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Nest feeling too big? Consider sharing

Empty nesters consider sharing houses


Once they become empty-nesters, many homeowners get an urge to sell the family home and move to a smaller abode. While downsizing is definitely an option, Portland-based nonprofit Let’s Share Housing encourages people to consider the concept of shared housing.

Zoe Morrison, co-founder of Let’s Share Housing, recently presented a program on downsizing to an audience at the Lake Oswego Adult Community Center. With her were downsizing expert Jane Green, owner of A Clear Place; and organizational expert Mark Nedleman, who owns the Portland-based business Graceful Space. Morrison said that people are faced with the need to downsize for a variety of reasons; house expenses are financially strapping them, they need the support of others to help with household chores and upkeep and/or they want someone around for security.

“Your adult kids move away, and you are left with a big house with two to four bedrooms you aren’t using,” Morrison said. “It’s nice to have others around. You can split the responsibilities. All of a sudden you aren’t the only one who can take out the garbage. You can share duties and expenses.”

Through Let’s Share Housing, people interested in sharing a home can create an account and enter information about their lifestyle and preferences. Let’s Share Housing connects them with possible matches, hosting events to introduce people to each other so they can get to know each other and gain a sense of whether or not they would be successful in sharing housing.

Downsizing expert Jane Green said that getting to that point isn’t quite as easy as it sounds. Before you can share living space, you need to pare down your belongings.

“You have all this stuff, and what are you going to do with it?” Green asked. “If you learn nothing else this morning, remember this: You have to learn to let go. You have to let go of stuff before you can share. With less clutter, there is more focus on you. Nobody ever regrets letting things go.”

She urged people to clear out what was not needed now, rather than wait for a crisis to occur or leave it for your children to do.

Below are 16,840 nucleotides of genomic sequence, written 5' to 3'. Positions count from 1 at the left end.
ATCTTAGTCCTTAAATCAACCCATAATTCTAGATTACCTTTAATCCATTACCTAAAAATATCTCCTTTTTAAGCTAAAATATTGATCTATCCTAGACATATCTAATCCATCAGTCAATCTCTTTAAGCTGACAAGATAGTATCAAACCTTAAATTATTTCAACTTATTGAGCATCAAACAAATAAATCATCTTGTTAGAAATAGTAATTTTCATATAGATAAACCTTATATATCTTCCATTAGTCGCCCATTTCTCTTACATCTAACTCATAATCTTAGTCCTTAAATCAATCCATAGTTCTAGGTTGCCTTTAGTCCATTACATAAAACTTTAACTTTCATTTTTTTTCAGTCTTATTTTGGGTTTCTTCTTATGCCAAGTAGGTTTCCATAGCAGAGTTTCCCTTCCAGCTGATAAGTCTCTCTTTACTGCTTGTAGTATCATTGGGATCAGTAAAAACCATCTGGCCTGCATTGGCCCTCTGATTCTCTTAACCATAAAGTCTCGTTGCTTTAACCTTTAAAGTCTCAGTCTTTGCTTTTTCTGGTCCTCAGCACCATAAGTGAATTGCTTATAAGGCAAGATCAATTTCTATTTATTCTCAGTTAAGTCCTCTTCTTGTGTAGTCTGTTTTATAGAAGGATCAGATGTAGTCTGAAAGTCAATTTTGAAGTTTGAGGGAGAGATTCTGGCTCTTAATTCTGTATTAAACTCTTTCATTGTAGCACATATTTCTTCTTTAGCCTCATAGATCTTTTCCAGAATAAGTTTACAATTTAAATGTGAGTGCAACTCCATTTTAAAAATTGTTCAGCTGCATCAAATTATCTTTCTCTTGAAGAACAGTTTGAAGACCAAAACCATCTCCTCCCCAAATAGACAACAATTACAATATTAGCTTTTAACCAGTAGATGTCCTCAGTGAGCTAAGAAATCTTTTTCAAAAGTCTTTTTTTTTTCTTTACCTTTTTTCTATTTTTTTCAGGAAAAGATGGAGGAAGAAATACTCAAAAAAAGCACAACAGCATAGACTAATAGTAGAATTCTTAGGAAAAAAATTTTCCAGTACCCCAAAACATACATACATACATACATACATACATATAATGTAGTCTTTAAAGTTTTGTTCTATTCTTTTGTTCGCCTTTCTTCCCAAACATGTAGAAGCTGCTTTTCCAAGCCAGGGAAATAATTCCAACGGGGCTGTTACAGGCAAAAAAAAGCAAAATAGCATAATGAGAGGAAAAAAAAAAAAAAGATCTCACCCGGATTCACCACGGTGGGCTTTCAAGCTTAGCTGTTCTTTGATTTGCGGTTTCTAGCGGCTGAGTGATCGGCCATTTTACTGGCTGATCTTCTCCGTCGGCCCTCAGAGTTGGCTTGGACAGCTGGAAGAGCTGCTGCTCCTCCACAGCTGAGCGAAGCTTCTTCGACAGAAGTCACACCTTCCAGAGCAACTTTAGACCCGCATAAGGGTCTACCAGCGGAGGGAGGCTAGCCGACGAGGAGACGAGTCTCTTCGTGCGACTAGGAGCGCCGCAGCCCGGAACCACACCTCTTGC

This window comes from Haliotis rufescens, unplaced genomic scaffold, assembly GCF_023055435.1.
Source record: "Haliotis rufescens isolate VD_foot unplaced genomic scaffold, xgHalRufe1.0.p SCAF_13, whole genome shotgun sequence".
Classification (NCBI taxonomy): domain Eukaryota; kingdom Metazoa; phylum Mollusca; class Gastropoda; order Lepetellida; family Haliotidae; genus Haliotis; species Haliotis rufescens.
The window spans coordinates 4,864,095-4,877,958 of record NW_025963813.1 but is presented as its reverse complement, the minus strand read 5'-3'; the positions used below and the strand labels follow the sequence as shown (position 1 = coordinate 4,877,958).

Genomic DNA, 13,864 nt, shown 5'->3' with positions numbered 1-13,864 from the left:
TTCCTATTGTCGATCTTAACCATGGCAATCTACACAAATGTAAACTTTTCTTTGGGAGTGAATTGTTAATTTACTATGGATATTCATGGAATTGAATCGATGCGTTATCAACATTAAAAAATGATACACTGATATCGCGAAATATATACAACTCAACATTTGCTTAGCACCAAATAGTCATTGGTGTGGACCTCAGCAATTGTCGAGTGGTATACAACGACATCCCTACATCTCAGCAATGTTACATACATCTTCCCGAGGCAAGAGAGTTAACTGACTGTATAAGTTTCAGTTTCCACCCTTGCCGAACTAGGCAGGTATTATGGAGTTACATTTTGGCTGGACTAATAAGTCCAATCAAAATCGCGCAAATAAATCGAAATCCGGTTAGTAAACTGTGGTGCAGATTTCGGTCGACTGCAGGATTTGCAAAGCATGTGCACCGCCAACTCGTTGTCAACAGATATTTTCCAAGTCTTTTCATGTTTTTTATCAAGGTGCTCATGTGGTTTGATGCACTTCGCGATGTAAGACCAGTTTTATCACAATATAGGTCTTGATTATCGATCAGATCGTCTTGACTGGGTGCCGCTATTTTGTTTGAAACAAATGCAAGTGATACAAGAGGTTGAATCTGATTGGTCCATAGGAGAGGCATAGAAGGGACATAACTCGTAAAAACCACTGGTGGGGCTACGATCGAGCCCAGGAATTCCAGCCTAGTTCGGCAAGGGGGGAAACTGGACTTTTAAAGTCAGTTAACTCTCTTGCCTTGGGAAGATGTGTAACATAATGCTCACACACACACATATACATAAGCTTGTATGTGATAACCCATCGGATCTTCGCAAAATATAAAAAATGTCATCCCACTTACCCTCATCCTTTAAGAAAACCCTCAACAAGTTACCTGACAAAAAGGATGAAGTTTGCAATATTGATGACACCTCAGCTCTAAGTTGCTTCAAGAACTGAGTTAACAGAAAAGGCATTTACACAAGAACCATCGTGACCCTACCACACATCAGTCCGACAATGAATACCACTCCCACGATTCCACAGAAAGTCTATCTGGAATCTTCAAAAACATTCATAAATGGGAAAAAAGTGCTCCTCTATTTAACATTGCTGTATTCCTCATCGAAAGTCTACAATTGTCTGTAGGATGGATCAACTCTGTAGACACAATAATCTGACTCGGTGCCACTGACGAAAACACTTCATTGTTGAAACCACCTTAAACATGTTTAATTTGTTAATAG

Where to begin? Start with one room or cupboard or even just a drawer. Don’t start in the “scary room.” Leave that for after you’ve gained momentum from completing smaller projects.

“Accept help,” she said. “Stand in the center of the room and pivot. What you see should make you smile. You should love what you see, and if you don’t, then those items should go. Your goal is to lighten your life through lightening and brightening space. Take before and after pictures, so you can see what you have accomplished.”

Items can be categorized as such:

1 — Items you love and will keep

2 — Items you will re-gift. But make sure the recipient really wants it.

3 — Items to be sold or consigned

4 — Items to be donated

5 — Items to be recycled or trashed

Nedleman has made it his mission to provide organizational and other support services to enhance the quality of clients’ lives through his business. Nedleman helps clients clear their homes to create open space that is move-in ready.

“What do you do with all the stuff you don’t want and need? Nedleman asked. “There is a home for it somewhere — recycle. To me, trash is a four-letter word.”

Everything from electronics, appliances, paint, art supplies, packing supplies and just about everything else can be recycled. His method of sorting is to categorize items to be recycled, reused, repurposed, redirected or sold, donated or disposed of responsibly.

“By recycling, you get the stuff out of your space and you haven’t trashed the earth by doing so. There really is no reason to put stuff in the trash,” he said.

To view resources for recycling visit graceful-space.com. To learn more about downsizing, visit AClearPlace.org and to learn more about Let’s Share Housing visit letssharehousing.com.


By Barb Randall
Staff Reporter
503-636-1281 Ext 100
email: brandall@lakeoswegoreview.com
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